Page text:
Negotiating Employment Contracts
Many employers feel that once they clear the interview process and are offered the job, they must accept the conditions of employment offered in the initial offer letter. This is not necessarily the case. There may be room to negotiate various aspects of your employment, including pay, holidays, benefits, assistance, office, or other conditions of work. This is particularly true for those entering into management positions, but it can apply to others as well. Each situation is unique.
Additionally, you’ll want to understand all of the conditions of your contract before signing. This includes any reference to your employment status, probation time periods, terms and conditions of termination, and any potential limitations to your ability to work in the same role for a competitor should you cease employment with your new employer.
Before you sign your employment contract, you may wish to seek legal advice to ensure that you are getting the best possible agreement, and that you are protecting your ability to earn a living should you cease to be employed by that company in the future.
Independent Contractors vs. Employees
Whether a worker is an employee or an independent contractor depends entirely on the facts of each case. Think of it as a continuum: at one end is the true employee; at the other end is the true independent contractor. An analysis of the relevant factors determines where a worker falls on that continuum. If you are closer to the employee end of the spectrum, you will be entitled to reasonable notice. If you fall towards the independent contractor end, you may still be entitled to some notice.
Some of the factors a court will consider in determining a worker’s status include:
- The duration / permanency of the relationship;
- The degree of reliance;
- The degree of exclusivity;
- The degree of control exercised by your employer;
- Provision of / ownership of tools;
- Whether you have a chance of profit or a risk of loss in the business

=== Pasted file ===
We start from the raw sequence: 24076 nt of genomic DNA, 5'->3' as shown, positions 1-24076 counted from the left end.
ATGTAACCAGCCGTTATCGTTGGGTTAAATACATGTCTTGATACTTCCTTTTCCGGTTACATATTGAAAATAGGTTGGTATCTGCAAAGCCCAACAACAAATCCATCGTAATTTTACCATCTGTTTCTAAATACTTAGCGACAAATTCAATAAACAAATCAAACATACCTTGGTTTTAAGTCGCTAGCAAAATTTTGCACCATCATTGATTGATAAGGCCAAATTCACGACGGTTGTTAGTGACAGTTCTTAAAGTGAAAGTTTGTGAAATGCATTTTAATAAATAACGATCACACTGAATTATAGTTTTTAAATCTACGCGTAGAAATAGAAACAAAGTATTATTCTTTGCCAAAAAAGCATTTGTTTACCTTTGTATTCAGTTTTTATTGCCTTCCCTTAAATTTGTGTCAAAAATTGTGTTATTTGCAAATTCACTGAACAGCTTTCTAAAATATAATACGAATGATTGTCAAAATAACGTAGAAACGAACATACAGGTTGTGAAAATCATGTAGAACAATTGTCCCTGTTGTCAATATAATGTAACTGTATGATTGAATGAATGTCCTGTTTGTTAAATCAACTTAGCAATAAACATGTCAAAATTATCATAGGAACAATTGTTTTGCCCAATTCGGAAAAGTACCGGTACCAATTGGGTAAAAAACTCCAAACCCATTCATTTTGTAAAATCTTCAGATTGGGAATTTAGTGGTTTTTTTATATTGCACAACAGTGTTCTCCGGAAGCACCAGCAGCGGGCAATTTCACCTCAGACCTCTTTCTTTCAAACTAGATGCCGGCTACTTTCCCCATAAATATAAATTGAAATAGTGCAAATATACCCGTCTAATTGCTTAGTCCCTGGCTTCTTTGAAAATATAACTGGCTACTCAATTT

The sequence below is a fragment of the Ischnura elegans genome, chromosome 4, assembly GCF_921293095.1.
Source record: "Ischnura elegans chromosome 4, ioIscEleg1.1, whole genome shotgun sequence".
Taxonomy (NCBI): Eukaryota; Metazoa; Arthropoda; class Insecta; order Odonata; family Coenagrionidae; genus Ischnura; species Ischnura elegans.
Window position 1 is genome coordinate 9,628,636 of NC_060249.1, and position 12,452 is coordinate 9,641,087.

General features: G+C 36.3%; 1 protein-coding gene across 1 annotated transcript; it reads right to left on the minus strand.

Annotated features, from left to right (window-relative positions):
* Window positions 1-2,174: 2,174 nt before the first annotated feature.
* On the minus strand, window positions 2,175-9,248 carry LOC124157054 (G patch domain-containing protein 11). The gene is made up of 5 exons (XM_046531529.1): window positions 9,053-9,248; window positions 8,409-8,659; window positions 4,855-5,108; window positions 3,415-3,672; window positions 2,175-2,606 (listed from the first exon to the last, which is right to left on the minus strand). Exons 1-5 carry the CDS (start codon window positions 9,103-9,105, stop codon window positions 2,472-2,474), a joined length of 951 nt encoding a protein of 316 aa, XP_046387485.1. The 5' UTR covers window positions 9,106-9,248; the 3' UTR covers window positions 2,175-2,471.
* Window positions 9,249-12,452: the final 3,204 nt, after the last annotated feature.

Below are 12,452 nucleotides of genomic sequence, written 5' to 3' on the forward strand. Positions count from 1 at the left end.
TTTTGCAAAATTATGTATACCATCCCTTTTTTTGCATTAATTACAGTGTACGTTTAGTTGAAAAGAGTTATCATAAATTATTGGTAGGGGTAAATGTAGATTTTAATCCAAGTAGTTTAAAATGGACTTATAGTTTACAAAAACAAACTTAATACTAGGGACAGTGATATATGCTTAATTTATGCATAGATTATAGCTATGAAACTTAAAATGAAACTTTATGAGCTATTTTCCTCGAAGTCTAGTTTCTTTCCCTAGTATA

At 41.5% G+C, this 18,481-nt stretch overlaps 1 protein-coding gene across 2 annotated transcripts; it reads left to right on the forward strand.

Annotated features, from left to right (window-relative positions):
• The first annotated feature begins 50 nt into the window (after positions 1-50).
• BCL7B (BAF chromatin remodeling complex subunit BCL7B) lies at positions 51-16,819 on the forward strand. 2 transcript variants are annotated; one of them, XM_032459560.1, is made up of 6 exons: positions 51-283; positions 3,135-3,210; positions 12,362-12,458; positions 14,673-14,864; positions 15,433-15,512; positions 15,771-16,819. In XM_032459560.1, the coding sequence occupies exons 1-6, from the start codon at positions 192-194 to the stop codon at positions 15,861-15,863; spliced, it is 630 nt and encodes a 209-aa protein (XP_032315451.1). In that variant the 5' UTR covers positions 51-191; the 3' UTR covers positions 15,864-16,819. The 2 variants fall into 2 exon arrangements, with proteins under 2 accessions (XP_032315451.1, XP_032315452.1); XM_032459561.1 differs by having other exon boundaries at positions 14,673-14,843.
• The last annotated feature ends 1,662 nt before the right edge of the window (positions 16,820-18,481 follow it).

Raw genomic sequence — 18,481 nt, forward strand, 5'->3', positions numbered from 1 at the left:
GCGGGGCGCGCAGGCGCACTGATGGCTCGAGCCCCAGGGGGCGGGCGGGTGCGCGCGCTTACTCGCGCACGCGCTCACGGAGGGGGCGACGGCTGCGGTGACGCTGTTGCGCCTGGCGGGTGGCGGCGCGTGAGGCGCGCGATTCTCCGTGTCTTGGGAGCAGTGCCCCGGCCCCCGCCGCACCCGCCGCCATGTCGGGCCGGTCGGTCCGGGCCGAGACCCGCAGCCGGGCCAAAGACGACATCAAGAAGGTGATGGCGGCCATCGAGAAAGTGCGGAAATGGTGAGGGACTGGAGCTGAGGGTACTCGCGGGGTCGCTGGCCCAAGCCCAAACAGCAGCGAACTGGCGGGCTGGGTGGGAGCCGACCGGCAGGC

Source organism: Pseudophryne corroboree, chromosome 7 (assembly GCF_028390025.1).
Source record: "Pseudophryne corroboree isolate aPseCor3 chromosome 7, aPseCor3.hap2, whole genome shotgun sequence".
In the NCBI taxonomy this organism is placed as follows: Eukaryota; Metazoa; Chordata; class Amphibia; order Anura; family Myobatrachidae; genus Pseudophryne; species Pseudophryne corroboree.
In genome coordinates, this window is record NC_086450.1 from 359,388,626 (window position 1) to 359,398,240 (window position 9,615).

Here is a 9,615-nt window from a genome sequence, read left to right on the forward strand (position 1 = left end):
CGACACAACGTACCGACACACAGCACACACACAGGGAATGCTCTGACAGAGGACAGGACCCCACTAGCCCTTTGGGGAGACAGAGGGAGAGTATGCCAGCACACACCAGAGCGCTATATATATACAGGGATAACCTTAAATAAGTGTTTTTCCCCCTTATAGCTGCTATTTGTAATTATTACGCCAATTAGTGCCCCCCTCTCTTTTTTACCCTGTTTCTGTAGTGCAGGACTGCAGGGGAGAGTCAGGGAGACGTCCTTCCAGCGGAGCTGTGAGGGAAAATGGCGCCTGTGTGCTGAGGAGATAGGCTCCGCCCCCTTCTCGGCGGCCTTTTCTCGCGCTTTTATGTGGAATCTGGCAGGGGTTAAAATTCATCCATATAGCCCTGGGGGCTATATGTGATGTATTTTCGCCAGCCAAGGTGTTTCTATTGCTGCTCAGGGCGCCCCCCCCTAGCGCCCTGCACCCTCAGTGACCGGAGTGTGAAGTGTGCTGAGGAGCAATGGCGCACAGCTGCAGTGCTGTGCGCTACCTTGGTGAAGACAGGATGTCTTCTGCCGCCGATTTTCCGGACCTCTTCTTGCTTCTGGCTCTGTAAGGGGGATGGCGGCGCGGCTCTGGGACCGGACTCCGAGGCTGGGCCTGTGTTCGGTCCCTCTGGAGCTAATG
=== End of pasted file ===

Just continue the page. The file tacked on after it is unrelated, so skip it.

Non-Competition & Non-solicitation Agreements
A restrictive covenant is a promise not to do something. The most common types of restrictive covenants in an employment context are non-competition and non-solicitation agreements. Such agreements can prohibit or place parameters on a departing employee’s post-employment activities. Such agreements are applicable whether you resigned OR whether you were terminated.
In determining whether a restrictive covenant agreement is enforceable, our courts assess a number of factors, such as:
- Does the employer have a legitimate business interest to protect?
- Is the restriction reasonable in its duration (number of years)?
- Is the agreement reasonable in its geographical restriction?
- Is the nature of the restriction (what it prevents you from doing) reasonable or is it overly broad?
- Are the terms of the agreement clear or is there ambiguity?
The employer has the burden of proving that the terms of the restrictive covenant are reasonable.
If you are a fiduciary employee, then, even if you have not signed a non-competition or solicitation agreement, you are still subject to post-employment restrictions that are implied by the common law. A fiduciary cannot take, or divert to others, a maturing business opportunity, or solicit a former employer’s customers or employees for a reasonable period post-departure. Fiduciaries are usually top management roles and are characterized by an ability to exercise discretion and power unilaterally in affecting the employer’s legal and practical interests.
All employees who are not fiduciaries still owe their former employer a common law duty not to divulge or otherwise use trade secrets and other confidential information acquired during employment. Again, this is so whether or not an agreement to this effect has been signed.